Volume One, Issue One, published January 1731
  • 1731–1735 The Gentleman's Magazine or Monthly Intelligencer
  • 1736–1833 The Gentleman's Magazine and Historical Chronicle
  • 1834–1856 (June) New Series: The Gentleman's Magazine
  • 1856 (July)–1868 (May) New Series: The Gentleman's Magazine and Historical Review
  • 1868 (June)–1922 Entirely New Series: The Gentleman's Magazine

Indexes

In addition to an index for each year of The Gentleman's Magazine, which was usually published with the December issue of the magazine, a full index was compiled by the College of Arms and typed by the Genealogical Society of Utah.[5] This 75-volume index, covering the years 1731–1850, gives the full name and an abbreviated reference to the date, event, and any other person(s) in each entry. The index is available at the Family History Library (FHL) under the call number 942 B2g Index, and is also available on microfilm (#599738–#599761) or microfiche (#6026701). In addition to the index, the FHL also has the magazine itself available in various formats.[6]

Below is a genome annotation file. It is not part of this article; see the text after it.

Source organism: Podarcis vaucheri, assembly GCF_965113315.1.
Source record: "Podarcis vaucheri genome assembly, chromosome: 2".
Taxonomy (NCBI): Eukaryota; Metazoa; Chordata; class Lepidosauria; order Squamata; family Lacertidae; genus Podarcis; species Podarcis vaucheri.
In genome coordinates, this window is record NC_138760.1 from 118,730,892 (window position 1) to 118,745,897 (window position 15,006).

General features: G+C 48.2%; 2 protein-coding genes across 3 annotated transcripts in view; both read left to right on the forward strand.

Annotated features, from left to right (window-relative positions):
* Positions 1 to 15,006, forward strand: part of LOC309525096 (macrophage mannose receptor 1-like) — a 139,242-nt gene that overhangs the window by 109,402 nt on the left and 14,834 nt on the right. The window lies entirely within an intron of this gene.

An abstract of the "chief contents of The Gentleman’s Magazine from 1731 to 1868" was published by George L. Gomme[7] in 1891. He describes it as "excerpts from the original publications containing local history and information, topographical details, and family history are presented here, organized into volumes by county". Gomme's work has been digitized and indexed by Ancestry.com and is available online to Ancestry subscribers or at subscribing libraries.

A four-volume set of indexes was compiled by Samuel Ayscough (Assistant Librarian of the British Museum) with some assistance or later editing by John Nichols and by Gabriel Richard. The contents of these indexes are given as:[8]

  • Volume 1 - 1731 - 1786 (published by Samuel Ayscough)
    • Index to the essays, dissertations and historical passages (494 pp.)
    • Index to poetry (62 pp.)
    • Index to names (239 pp.)
    • Index to plates (10 pp.)
    • Index to books (118 pp.)
  • Volume 2 - 1787 - 1818 (published by John Nichols)
    • Index to the essays, dissertations and historical passages (486 pp.)
    • Index to poetry (57 pp.)
    • Index to names (519 pp.)
    • Index to plates (17 pp.)
    • Index to books (103 pp.)
    • Index to books announced (13 pp.)
    • Index to musical publications (3 pp.)
  • Volume 3 - 1731 - 1818 (published by John Nichols)
    • Index to plates (239 pp.)
  • Volume 4 - 1731 - 1780 (published by the British Record Society)
    • Index to names and surnames (687 pp.)